Ann Summers chairman David Gold’s run in with gangsters [Video]
David Gold talks about when his business was threatened by gangsters
As a young businessman in the East End in the 1960’s, David Gold occasionally had to deal with the notorious criminal element of the area, with the Krays and Richardson gang both infamous household names.
And as the Ann Summers chairman explains to Startups in this video, whilst “it’s not as if they were in your life every day”, the criminal gangs provided a constant fearful undercurrent for any businessman in the area. “You’re running your business with a degree of fear,” recalls Gold. “But then again I’ve been brought up with fear – in the early days as a 9 year old boy working on the stall outside my house.”
In particular, David Gold and his brother Ralph came into direct contact with George Cornell on one occasion, a member of the notorious Richardson gang. “You think it’s not going to happen to you – all the stories you are hearing are happening to other people and you think that you’re OK,” recalls the successful entrepreneur. “Of course, one day, you do get the call and it’s a gangster saying that if we don’t pay money then something terrible is going to happen to your business.”
Gold recalls his terror and worry the day Cornell threatened his business. “Cornell was a violent criminal, and of course when you’re in contact with such a man who is threatening you with innuendos about what might happen to your business or – worse still – what might happen to your family, if you don’t pay a certain amount of money, that evening you’re thinking about the very worst that could happen,” he says.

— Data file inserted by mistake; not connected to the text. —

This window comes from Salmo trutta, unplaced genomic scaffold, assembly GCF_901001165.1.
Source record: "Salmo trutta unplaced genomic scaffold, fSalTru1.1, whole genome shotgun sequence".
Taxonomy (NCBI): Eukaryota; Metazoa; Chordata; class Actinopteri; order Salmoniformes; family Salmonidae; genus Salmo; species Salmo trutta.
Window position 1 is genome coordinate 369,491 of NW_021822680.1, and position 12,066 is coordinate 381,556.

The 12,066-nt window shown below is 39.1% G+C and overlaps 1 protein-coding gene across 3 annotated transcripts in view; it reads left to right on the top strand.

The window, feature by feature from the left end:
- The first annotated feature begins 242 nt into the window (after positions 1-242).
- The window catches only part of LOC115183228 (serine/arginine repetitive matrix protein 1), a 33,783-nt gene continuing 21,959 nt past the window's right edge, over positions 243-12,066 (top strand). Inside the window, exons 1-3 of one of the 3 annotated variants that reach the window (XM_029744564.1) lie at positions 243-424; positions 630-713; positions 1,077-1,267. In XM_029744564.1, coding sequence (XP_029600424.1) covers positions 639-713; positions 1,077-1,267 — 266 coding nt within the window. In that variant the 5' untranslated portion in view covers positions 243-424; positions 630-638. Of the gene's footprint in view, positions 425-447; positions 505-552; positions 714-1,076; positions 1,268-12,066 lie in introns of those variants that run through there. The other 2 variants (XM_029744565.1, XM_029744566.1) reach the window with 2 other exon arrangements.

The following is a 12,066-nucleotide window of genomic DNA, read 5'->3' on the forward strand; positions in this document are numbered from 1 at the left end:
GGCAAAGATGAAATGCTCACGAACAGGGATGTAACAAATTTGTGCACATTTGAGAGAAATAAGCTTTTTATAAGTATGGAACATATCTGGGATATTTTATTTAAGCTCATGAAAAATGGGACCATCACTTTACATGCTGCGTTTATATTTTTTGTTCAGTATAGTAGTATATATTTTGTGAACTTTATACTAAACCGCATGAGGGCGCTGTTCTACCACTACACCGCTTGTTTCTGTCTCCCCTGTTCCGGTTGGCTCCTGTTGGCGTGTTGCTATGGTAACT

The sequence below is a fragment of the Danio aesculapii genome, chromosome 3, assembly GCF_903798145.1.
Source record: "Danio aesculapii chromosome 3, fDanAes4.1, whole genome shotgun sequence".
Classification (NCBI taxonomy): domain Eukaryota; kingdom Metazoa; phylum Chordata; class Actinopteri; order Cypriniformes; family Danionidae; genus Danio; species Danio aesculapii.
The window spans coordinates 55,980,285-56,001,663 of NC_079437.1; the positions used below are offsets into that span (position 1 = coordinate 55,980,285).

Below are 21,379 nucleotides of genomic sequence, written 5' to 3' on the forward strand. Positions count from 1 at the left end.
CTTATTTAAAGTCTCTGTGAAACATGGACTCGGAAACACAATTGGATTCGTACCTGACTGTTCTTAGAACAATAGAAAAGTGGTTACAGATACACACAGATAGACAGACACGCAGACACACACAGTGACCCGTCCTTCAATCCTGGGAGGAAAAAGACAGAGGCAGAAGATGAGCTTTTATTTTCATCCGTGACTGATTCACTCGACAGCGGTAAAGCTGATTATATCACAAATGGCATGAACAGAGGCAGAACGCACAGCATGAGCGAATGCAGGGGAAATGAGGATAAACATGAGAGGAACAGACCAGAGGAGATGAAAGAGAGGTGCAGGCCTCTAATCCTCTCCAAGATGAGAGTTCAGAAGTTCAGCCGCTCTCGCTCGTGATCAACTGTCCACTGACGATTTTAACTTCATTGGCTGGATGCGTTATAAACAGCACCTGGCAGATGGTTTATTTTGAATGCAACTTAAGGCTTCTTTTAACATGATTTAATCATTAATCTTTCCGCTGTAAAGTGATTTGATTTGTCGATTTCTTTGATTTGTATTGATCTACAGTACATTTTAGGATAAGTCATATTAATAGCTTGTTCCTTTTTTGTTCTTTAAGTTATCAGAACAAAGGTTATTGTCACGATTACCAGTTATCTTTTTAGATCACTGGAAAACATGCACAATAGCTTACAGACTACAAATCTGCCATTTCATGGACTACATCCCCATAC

Gold’s worries were spared in a stroke of gruesome good fortune, however, as the following evening Cornell was murdered in front of a crowd of onlookers in the Blind Beggars pub in Whitechapel by well-known gangster Reginald Kray.
However, this news did not assuage Gold straight away, as upon hearing the radio news report of the death, so soon after he himself was threatened, he jumped to his own conclusion. “I’m thinking, ‘my father’s killed him’!” he recalls. “I’d seen my father stand up to bullies in the past down the market… I thought that was what has happened here. So for about three hours I thought my father had killed him.”
Gold believes his experience with Cornell provides a lesson to entrepreneurs even today. “One of the qualities that I think is needed in a dynamic young entrepreneur is he has to be courageous,” explains Gold. “He has to be brave – whether it’s because he’s gambling his assets, or his home – some people gamble with their lives, in a sense.”